This renaissance, the return to myself – energetic, seeing limitless possibilities and wanting to embrace every single one is now diametrically opposite to my current position.

From being seduced into sedentary life because of my fear of injury over the past 2 years I have all kinds of funds available to me for travel. The flipside is that I now have no time to travel or do much of anything else.

I now teach 5 days a week. Not all day I grant you but enough so that getting away is impossible. With only Wednesday and Sunday not committed, going for more than a day trip is pretty much off the table. The weather is a contributing factor. It is still yucky and chilly; the lingering end of winter. On the rare days of sunshine and warmer temps I do have the urge to frolic. Sometimes I actually do go out. Most often though, I choose to just stay home.

After two weeks of sleeping in my ‘clean air’ room, I’ve tackled the rest of the house. Now certain that the micro particle fine dust has been what caused my breathing problems all along, I’ve endeavored to rid my home of any such substance. To that end I found flannel to be the most effective.

My friends, I am now short one pair of pajama pants. One day, just sitting around I mused on how to best rid myself of this malignant dust. It just so happens I was wearing a pair of ‘house pants’ that I don’t usually wear. Having no less than 3 such garments but preferring the other two, I only wear that pair if, for some reason the ones I like are indisposed (as in: they are both in the laundry and I’ve been too lazy to wash my clothes – as was, in fact, the case). A few days later, clad in favored pants, I conducted an experiment.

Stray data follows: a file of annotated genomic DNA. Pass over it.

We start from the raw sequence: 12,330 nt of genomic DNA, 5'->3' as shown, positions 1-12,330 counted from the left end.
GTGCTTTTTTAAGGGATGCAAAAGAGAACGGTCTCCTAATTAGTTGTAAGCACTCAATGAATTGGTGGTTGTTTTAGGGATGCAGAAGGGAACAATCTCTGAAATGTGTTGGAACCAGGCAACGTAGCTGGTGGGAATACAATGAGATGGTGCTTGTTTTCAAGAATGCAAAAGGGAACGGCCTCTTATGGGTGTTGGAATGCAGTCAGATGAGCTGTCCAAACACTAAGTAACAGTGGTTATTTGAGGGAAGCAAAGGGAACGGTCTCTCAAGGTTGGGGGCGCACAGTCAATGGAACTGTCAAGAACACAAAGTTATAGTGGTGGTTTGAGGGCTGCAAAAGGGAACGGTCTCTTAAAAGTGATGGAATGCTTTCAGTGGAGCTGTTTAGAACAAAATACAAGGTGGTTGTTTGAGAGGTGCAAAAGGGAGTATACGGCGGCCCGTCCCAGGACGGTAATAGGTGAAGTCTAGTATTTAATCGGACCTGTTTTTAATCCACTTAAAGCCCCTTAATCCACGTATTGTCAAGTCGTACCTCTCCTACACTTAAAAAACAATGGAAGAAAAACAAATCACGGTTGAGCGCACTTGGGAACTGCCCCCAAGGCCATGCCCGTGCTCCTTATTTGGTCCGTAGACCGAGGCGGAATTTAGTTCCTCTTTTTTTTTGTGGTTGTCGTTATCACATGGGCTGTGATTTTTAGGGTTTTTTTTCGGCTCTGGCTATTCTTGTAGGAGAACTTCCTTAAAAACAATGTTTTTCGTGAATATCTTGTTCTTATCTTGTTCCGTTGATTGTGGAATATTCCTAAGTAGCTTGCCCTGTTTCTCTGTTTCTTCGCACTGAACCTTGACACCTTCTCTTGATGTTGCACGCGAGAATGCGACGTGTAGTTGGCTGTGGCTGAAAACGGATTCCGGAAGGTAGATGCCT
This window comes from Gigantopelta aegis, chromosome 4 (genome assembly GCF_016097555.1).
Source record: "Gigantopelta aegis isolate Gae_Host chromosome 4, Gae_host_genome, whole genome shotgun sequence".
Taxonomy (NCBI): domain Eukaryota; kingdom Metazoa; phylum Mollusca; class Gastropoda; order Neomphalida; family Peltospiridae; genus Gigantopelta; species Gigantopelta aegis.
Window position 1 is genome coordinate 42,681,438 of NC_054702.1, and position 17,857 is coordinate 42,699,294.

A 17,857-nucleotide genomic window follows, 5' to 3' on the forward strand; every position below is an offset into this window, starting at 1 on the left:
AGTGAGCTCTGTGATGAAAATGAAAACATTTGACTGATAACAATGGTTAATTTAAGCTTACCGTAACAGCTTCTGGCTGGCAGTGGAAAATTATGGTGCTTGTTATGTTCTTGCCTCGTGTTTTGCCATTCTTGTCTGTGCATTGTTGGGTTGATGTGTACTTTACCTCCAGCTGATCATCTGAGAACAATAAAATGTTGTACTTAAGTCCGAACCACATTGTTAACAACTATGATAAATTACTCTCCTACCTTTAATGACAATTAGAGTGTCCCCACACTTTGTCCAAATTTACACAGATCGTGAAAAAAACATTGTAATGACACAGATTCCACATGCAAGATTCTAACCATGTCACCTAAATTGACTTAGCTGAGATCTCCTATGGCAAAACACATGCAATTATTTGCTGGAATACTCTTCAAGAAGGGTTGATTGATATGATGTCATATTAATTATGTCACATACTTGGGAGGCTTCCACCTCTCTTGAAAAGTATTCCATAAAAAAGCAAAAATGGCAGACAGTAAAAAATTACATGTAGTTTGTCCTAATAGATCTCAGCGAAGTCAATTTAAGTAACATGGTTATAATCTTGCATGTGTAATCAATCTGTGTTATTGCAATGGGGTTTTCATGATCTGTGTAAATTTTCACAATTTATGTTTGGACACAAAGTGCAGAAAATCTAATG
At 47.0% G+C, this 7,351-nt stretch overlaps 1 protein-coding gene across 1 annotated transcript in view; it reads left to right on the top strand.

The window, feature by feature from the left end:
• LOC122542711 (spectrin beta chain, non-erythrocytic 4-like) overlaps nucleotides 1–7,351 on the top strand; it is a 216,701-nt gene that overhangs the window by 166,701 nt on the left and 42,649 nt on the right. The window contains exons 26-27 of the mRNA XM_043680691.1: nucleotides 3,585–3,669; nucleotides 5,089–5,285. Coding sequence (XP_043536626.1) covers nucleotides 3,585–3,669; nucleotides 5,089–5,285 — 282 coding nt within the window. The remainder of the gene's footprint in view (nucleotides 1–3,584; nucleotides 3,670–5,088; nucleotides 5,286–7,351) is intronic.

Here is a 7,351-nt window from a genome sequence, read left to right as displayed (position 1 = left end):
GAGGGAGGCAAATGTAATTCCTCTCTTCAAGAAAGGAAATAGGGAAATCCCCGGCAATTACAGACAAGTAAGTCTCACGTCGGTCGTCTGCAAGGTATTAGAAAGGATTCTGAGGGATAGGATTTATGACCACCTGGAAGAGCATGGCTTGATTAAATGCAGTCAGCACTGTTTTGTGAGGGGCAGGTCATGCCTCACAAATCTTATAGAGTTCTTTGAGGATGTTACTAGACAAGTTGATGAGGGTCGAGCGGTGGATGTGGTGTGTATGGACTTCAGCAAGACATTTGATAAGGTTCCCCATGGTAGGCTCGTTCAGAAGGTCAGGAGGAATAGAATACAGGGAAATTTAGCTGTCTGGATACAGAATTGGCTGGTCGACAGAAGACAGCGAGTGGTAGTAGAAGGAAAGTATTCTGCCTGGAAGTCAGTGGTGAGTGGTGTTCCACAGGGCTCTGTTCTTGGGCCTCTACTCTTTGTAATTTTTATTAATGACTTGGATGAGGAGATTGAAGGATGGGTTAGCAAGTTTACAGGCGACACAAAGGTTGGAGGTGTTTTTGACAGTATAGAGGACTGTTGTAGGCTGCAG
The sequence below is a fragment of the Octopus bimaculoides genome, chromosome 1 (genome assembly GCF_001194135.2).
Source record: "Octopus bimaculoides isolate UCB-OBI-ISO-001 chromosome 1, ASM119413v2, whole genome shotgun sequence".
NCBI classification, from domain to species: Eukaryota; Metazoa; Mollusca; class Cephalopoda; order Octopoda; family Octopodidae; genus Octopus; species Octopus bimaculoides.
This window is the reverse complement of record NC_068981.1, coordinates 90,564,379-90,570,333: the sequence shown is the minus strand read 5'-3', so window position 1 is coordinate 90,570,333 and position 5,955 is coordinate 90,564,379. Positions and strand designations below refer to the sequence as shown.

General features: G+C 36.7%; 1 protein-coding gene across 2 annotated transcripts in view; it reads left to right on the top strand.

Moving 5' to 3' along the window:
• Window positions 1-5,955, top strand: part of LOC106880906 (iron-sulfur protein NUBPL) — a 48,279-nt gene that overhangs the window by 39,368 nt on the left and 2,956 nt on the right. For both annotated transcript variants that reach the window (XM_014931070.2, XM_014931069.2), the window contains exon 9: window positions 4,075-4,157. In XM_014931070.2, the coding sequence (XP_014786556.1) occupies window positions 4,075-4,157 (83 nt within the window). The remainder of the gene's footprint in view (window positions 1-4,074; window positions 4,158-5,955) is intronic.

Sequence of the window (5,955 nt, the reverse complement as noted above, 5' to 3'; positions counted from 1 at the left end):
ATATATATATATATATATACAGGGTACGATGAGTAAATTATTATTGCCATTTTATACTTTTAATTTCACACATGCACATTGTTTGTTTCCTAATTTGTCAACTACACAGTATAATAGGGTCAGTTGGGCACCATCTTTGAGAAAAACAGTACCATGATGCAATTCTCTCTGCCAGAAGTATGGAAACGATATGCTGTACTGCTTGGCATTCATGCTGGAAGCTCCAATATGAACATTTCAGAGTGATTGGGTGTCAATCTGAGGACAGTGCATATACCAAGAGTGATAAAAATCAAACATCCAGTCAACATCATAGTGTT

A highly successful one, I might add. You should see my living room! Completely dust free! I actually moved all my furniture to get to dust that might linger beneath the couch or behind the bookshelf. While the furniture was in an uproar I positioned it in such a way that I now have a comfortable reading spot where I can prop myself up and enjoy a good book or watching a movie.

Till now the only comfortable place in the house to recline and enjoy was my bed. Nowhere else in the house offered a place to lounge around. While I am not averse to lazing the day in bed with a good book, especially a cold, drizzly day like today, I’d kind of like to make use of the rest of my apartment. Especially now that it is clean.

You’d think that, with all the dust flying around from my fit of cleaning and floor waxing I’d be back under the weather, breathing-wise, right? WRONG! Another ‘New Metro’ miracle: HEPA quality dust masks. They are pricey: 5.50Yuan for one individually packaged mask. But OH! So worth it! I did have some eye swelling the next day but no breathing symptoms at all.

Nearly this entire post is about my state of being and Metro, which brought about my reentry to living – as opposed to just existing. And I’m not done with that phase just yet. I’m still turning off the phone on my two days off. I’m still pursuing solitude, even at the cost of damaging friendships. I am now sure this is just a passing phase. Soon I will get motivated and embrace the full experience of living in China again.

As a vagabond, I’m pathetic. At least, I was. I’ll stop being pathetic once I retrain my brain to not caution my body to care when stepping out.

With the few words I have left for this post I give you: the offer of a renewed contract. Sam approached me about it last week. Cringing, afraid I would say ‘No, I’ve had enough of being here’, he popped the question. It should have been academic being as I’m overjoyed at having already attained tenure. Nevertheless, he still has to ask and I am still only here on a year to year basis. It appears I’m on for another year.  

Beyond that: the anticipation of travel, especially this summer when my schedule is less burdened. The excitement of discovery: not only planning where to go and what to do this summer (Gary is in on this, long distance because he’s back in Shanghai) but licking my chops for eagerness of pioneering the French curriculum this fall.

These are the odds and ends tidbits that I report on for lack of anything of substance to write about. That is what I get for hiding out. More later, when I actually have something not so self serving to say.